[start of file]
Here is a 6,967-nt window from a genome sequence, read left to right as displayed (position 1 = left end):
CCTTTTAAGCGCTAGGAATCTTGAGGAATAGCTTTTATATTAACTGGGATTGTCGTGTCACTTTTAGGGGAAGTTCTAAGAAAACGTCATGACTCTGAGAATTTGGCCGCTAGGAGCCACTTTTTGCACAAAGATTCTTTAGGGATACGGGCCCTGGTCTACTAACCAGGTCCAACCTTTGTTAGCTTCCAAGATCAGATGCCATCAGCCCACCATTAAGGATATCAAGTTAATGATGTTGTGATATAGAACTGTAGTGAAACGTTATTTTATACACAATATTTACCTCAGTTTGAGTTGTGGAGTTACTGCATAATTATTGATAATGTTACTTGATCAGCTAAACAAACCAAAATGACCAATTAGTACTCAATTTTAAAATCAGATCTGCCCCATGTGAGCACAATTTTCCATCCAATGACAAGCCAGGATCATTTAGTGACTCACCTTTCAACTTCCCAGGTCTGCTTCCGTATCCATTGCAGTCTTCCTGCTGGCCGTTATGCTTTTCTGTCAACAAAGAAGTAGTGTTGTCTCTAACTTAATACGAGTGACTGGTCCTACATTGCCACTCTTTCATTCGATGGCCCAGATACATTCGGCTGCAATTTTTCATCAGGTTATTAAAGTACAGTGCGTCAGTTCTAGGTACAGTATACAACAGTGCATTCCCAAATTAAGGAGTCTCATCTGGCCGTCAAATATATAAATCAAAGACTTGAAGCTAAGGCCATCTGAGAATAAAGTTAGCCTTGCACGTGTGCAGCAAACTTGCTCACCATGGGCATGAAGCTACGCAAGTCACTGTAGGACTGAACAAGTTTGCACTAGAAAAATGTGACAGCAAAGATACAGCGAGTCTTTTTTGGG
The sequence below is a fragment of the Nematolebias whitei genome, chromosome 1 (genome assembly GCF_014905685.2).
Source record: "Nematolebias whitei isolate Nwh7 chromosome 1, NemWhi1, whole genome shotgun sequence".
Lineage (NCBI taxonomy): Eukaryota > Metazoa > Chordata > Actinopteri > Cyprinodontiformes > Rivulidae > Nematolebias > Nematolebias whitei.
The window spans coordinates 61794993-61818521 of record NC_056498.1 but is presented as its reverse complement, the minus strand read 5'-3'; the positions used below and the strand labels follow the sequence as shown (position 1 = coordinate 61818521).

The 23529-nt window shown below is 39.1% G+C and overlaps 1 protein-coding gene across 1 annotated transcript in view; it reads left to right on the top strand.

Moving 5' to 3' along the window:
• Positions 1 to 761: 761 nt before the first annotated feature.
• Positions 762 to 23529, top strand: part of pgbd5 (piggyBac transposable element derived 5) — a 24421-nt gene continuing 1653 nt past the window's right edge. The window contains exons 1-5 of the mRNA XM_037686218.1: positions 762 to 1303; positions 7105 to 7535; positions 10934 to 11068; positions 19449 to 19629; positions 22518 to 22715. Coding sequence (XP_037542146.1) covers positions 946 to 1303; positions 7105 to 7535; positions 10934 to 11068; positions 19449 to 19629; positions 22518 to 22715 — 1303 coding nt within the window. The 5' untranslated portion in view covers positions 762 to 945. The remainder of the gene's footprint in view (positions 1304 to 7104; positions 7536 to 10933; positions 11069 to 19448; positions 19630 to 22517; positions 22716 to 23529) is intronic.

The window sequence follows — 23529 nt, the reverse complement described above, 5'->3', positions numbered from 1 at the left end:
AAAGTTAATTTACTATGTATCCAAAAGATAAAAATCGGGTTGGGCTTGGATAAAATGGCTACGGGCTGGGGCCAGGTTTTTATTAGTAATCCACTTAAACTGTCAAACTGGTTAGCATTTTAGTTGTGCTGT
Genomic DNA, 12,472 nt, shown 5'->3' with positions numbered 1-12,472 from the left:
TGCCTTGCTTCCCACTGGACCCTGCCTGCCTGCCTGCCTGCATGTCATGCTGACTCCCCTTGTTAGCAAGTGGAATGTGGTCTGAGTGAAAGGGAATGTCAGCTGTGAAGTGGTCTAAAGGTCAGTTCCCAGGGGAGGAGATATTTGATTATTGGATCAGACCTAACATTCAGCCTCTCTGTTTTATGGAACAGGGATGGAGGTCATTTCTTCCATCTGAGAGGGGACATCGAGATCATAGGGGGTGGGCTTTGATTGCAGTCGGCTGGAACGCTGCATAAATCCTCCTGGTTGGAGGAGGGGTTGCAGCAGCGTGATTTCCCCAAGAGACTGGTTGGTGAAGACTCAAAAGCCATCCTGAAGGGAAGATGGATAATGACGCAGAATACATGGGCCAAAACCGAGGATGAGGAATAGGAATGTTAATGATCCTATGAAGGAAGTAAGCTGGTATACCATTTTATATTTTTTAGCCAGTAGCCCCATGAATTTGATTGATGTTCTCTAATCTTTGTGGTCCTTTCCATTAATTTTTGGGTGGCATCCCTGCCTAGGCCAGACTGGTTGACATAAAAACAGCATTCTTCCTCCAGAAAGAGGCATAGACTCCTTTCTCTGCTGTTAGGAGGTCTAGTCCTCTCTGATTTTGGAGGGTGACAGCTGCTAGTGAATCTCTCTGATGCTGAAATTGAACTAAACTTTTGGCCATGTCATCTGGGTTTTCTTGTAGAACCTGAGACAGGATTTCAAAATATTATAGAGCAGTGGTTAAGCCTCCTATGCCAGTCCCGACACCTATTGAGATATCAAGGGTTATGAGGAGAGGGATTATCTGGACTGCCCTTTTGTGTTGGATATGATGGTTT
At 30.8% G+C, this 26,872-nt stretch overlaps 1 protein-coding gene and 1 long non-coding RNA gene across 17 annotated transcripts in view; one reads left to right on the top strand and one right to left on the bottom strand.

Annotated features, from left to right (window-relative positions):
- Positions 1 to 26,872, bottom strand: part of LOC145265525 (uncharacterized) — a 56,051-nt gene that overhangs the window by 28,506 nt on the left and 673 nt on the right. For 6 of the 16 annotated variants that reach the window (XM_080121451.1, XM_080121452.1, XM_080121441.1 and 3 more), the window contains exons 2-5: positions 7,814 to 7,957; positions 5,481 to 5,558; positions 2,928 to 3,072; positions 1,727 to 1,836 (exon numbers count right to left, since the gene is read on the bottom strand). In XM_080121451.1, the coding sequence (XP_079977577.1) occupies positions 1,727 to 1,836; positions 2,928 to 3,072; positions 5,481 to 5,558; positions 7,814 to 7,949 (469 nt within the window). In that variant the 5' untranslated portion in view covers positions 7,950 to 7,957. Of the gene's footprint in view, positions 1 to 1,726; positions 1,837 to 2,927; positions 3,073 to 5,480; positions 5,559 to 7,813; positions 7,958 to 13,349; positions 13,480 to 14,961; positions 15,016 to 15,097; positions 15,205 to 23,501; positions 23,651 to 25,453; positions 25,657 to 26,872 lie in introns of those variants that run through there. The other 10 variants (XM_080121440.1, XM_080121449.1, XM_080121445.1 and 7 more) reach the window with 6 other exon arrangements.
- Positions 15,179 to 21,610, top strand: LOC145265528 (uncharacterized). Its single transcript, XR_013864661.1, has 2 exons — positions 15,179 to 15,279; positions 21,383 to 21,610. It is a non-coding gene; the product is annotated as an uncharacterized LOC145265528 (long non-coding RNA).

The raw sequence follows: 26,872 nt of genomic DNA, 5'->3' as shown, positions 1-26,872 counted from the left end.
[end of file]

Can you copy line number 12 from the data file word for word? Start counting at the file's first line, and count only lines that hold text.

AAAGTTAATTTACTATGTATCCAAAAGATAAAAATCGGGTTGGGCTTGGATAAAATGGCTACGGGCTGGGGCCAGGTTTTTATTAGTAATCCACTTAAACTGTCAAACTGGTTAGCATTTTAGTTGTGCTGT